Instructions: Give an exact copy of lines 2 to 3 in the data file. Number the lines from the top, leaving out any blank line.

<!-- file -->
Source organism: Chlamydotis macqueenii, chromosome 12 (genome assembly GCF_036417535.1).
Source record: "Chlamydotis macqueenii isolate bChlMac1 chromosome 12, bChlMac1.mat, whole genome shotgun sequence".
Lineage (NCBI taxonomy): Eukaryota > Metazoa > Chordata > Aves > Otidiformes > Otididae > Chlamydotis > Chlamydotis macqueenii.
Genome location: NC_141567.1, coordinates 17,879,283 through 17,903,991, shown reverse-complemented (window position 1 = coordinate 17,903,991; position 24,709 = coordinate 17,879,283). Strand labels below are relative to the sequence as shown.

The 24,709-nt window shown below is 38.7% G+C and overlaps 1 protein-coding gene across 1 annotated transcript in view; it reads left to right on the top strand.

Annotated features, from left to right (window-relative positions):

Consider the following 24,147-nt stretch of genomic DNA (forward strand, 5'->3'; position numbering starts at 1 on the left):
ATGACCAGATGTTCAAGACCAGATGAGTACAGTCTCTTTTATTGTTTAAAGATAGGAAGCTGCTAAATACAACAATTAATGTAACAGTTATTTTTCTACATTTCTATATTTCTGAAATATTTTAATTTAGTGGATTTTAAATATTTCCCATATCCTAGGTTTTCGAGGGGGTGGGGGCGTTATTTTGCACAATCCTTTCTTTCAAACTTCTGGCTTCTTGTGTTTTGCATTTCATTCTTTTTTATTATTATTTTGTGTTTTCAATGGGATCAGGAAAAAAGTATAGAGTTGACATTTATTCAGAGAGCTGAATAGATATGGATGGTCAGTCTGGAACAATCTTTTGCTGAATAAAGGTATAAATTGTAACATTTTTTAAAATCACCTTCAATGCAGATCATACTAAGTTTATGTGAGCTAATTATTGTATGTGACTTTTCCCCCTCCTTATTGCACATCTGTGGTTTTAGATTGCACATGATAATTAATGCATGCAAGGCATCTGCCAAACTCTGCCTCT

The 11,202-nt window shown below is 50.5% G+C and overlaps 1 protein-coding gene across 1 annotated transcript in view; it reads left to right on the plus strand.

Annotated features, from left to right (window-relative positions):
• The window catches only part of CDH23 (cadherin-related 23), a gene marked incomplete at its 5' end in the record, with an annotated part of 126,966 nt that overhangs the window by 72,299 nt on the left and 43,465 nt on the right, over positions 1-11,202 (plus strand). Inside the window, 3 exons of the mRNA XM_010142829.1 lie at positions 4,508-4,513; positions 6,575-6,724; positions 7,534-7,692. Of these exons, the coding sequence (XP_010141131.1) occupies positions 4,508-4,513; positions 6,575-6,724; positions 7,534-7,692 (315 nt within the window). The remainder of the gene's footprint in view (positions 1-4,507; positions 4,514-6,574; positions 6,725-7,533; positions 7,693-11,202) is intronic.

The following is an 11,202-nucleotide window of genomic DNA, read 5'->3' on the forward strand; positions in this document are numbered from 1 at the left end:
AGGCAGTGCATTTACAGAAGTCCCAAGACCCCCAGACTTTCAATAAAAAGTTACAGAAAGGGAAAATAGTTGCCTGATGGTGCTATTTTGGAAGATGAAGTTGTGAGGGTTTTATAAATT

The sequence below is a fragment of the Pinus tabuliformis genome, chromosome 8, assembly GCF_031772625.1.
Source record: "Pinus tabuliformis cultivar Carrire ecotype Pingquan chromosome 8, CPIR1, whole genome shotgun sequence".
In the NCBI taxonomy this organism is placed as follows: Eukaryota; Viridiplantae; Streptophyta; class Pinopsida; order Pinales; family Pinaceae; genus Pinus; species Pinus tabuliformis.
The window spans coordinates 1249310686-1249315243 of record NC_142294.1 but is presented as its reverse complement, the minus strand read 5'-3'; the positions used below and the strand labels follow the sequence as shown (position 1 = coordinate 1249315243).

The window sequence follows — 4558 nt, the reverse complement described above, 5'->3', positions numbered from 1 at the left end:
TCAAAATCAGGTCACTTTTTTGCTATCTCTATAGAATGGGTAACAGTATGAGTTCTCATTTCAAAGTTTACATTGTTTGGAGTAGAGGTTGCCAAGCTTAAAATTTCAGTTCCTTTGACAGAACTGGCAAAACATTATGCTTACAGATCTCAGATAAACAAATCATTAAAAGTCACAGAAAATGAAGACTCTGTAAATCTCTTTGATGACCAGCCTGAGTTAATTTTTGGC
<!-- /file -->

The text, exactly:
Source record: "Chlamydotis macqueenii isolate bChlMac1 chromosome 12, bChlMac1.mat, whole genome shotgun sequence".
Lineage (NCBI taxonomy): Eukaryota > Metazoa > Chordata > Aves > Otidiformes > Otididae > Chlamydotis > Chlamydotis macqueenii.